And patience, experience; and experience, hope:
And hope maketh not ashamed; because the love of God is shed abroad in our hearts by the Holy Ghost which is given unto us.
For when we were yet without strength, in due time Christ died for the ungodly.
Verses 6, 7. - For when we were yet without strength, in due time Christ died for the ungodly. For scarcely for a righteous man will one die: yet (literally,for) peradventure for the good man some would even dare to die. The general purport of ver. 7 is obvious, viz. to show how Christ's death for the ungodly transcends all human instances of self-sacrifice for others. But the exact import of the language used is not equally plain. That of the first clause, indeed, and its connection with what precedes, presents no difficulty. The meaning is that Christ's dying for the ungodly is a proof of love beyond what is common among men. The second clause seems to be added as a concession of what some men may perhaps sometimes be capable cf. It is introduced by a second γὰρ (this being the reading of all the manuscripts), which may be meant as exceptive, "I do not press this without exception," being understood. So Alford; and in this case the "yet" of the Authorized Version, or though, may give its meaning. Or it may be connected with μόλις, thus: "Scarcely, I say, for there may possibly be cases," etc. But what is the distinction between δικαίου in the first clause and τοῦ ἀγαθοῦ in the second? Some interpreters say that there is none, the intention being simply to express the possibility of human self-sacrifice for one that is good or righteous in some rare cases. But the change of the word, which would, according to this view, be purposeless, and still more the insertion of the article before ἀγαθοῦ, forbids this interpretation. One view is that τοῦ ἀγαθοῦ is neuter, meaning that, though for a righteous individual one can hardly be found to be willing to die, yet for the cause of good, for what a man regards as the highest good, or pro bone publico (it might be), such self-sacrifice may be possible; This view is tenable, though against it is the fact that death in behalf of persons is being spoken of all along. The remaining and most commonly accepted view is that by "the good man" (the article pointing him out generally as a well-known type of character) is meant the beneficent - one who inspires attachment and devotion - as opposed to one who is merely just. Cicero ('De Off.,' 3:15) is quoted in support of this distinction between the words: "Si vir bonus is est qui prodest quibus potest, nemini nocet, recte justum virum, bonum non facile reperiemus." Tholuck quotes, as a Greek instance, Κῦρον ἀνακαλοῦντες τὸν εὐεργέτην τὸν ἄνδρα τὸν ἀγαθόν (AElian, 'Var. Histor.,' 3:17). Possibly the term ὁ ἀγαθὸς would have a well-understood meaning to the readers of the Epistle, which is not equally obvious to us.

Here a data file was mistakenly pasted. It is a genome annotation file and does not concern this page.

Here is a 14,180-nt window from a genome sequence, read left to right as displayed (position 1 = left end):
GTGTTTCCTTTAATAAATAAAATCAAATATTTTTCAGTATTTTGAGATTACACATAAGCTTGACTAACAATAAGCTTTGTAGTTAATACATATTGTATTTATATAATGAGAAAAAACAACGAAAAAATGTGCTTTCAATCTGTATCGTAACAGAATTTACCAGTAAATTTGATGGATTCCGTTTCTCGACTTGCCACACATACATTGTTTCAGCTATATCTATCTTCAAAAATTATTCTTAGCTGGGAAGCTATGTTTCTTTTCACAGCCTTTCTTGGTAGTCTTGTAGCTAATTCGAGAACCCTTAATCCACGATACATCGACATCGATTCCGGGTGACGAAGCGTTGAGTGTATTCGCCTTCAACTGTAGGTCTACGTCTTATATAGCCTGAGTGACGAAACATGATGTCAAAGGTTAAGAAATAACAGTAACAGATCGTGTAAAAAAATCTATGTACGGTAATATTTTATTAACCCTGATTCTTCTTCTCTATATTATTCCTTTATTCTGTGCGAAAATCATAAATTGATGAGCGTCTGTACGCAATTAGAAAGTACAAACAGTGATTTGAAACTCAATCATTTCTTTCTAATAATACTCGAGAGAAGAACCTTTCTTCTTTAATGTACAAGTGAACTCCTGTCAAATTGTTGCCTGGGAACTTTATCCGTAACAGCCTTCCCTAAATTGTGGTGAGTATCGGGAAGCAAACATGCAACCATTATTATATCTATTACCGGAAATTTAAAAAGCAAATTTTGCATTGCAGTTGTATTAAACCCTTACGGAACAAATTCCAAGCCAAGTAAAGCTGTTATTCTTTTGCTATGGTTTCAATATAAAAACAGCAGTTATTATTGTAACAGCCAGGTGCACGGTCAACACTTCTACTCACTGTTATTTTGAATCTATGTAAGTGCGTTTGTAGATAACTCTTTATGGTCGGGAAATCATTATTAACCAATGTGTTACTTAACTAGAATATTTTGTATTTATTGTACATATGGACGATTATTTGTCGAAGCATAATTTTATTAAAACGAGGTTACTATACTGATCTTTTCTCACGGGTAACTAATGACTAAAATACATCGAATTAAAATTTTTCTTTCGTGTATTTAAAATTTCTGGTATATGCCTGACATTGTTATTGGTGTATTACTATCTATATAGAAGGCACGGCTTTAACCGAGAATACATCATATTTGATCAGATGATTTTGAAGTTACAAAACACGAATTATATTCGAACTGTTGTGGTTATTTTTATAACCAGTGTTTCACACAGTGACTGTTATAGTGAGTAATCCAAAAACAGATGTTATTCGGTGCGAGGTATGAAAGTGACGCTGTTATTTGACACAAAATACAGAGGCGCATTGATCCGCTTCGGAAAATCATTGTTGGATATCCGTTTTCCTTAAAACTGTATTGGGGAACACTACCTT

For scarcely for a righteous man will one die: yet peradventure for a good man some would even dare to die.
But God commendeth his love toward us, in that, while we were yet sinners, Christ died for us.
Verse 8. - But God commendeth his own love towards us, in that, while we were yet sinners, Christ died for us. The emphatic "his own" is lost sight of in the Authorized Version. It is not in contrast to our love to God, but expressive of the thought that the love of God himself towards men was displayed in the death of Christ. This is important for our true conception of the light in which the mysterious doctrine of the atonement is regarded in Holy Scripture. It is not (as represented by some schools of theologians) that the Son, considered apart from the Father, offered himself to appease his wrath - as seems to be expressed in the lines, "Actus in crucem factus es Irato Deo victima" - but rather that the Divine love itself purposed from eternity and provided the atonement, all the Persons of the holy and undivided Trinity concurring to effect it (cf. Romans 3:24; Romans 8:32; Ephesians 2:4; 2 Thessalonians 2:16: John 3:16; 1 John 4:10, et al.). If it be asked how this Divine love, displayed in the atonement, and therefore previous to it, is consistent with what is elsewhere so continually said of the Divine wrath, we answer that the ideas are not irreconcilable. The wrath expresses God's necessary antagonism to sin, and the retribution due to it, inseparable from a true conception of the Divine righteousness; and as long as men arc under the dominion of sin they are of necessity involved in it: But this is not inconsistent with ever-abiding Divine love towards the persons of sinners, or with an eternal purpose to redeem them. It may be added here that the passage Before us intimates our Lord's essential Deity; for his sacrifice of himself is spoken of as the display of God's own love.
Much more then, being now justified by his blood, we shall be saved from wrath through him.